Montreal

Stephen Harper puts focus on anti-terrorism at Montreal's Trudeau Airport

Prime Minister Stephen Harper outlined plans to devote money and resources to fighting terrorism at an announcement this afternoon at Montreal's Trudeau Airport.

There is 'no legitimate reason...to become a violent jihadist' in Canada, prime minister says

Prime Minister Stephen Harper speaks during an announcement in Montreal on Thursday, May 21, 2015. (Ryan Remiorz/The Canadian Press)

Prime Minister Stephen Harper outlined plans to devote money and resources to fighting terrorism at an announcement this afternoon at Montreal's Trudeau Airport.

There is no legitimate reason of any kind in this country for someone to become a violent jihadist or a terrorist or to join any kind of group that is involved or advocates that kind of activity,- Prime Minister Stephen Harper

The government is planning to give the RCMP $150 million over five years beginning in 2015-16, saying the money would enhance the organization's "capacity to conduct criminal investigations related to terrorism."

The RCMP would receive $46.8 million annually for that purpose in subsequent years. 

The Canada Border Services Agency (CBSA) will also get an additional $5.4 million over five years and $1.1 million annually in subsequent years, with some of the funds earmarked for identifying high-risk travellers.

"The CBSA will use this funding to enhance resources in the following areas: the national High Risk Traveller Team, which supports the RCMP-Joint Operations Centre and CBSA regional intelligence, which supports CBSA operations, as well as the RCMP's Integrated National Security Enforcement Teams," the CBSA said in a statement.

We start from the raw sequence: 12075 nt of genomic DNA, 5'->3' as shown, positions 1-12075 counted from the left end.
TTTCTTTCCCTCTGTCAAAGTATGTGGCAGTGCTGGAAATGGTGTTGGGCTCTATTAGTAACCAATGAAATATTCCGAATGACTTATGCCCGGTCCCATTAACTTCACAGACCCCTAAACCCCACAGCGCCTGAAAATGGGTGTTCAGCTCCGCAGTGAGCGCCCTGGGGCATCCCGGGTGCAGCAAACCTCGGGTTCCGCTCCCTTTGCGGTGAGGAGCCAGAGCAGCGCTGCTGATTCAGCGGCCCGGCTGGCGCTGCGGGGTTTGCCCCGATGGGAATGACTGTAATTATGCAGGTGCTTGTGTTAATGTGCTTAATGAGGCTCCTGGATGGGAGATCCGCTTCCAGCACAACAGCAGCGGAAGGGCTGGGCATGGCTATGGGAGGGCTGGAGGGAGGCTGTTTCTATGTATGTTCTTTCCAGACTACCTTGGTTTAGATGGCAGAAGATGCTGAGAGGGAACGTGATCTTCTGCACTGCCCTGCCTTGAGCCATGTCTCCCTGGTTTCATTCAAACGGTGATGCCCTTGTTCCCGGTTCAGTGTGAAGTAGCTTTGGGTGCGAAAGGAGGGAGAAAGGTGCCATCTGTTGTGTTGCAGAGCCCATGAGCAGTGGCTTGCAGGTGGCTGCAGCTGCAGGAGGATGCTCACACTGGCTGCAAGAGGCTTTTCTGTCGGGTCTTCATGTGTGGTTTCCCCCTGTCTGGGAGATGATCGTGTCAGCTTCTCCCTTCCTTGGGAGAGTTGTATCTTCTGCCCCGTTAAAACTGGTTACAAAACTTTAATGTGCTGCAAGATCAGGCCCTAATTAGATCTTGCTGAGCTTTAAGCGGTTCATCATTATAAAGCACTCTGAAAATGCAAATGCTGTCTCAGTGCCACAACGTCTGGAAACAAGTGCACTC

The funding outlined today was previously announced in the federal budget and hasn't yet been passed in Parliament. 

Harper's announcement comes days after the RMCP arrested 10 Montreal youth at the airport. RCMP say they were trying to leave the country to join jihadists in Turkey and Syria.

The young people, mostly minors, were interviewed extensively and released without being charged.

Speaking against a backdrop of trucks, uniformed law-enforcement personnel and a large Canadian flag, Harper said violent jihadism is not a future possibility but is a reality in Canada and around the world. 

"Obviously, we have great sympathy for the families affected, but let us be clear: We have a great country here, we have a country that is unparalleled in terms of its freedom, its democracy, its openness and its tolerance,'' the prime minister told reporters after making his announcement.

"There is no legitimate reason of any kind in this country for someone to become a violent jihadist or a terrorist or to join any kind of group that is involved or advocates that kind of activity."

"It is totally unacceptable to Canada and Canadians and unacceptable to this government."

The announcement was Harper's first in a multi-stop visit in Quebec, where the Conservatives hope to make gains in the fall election.

Later today, Harper will be honoured by Montreal's Jewish Community Council.

with files from The Canadian Press

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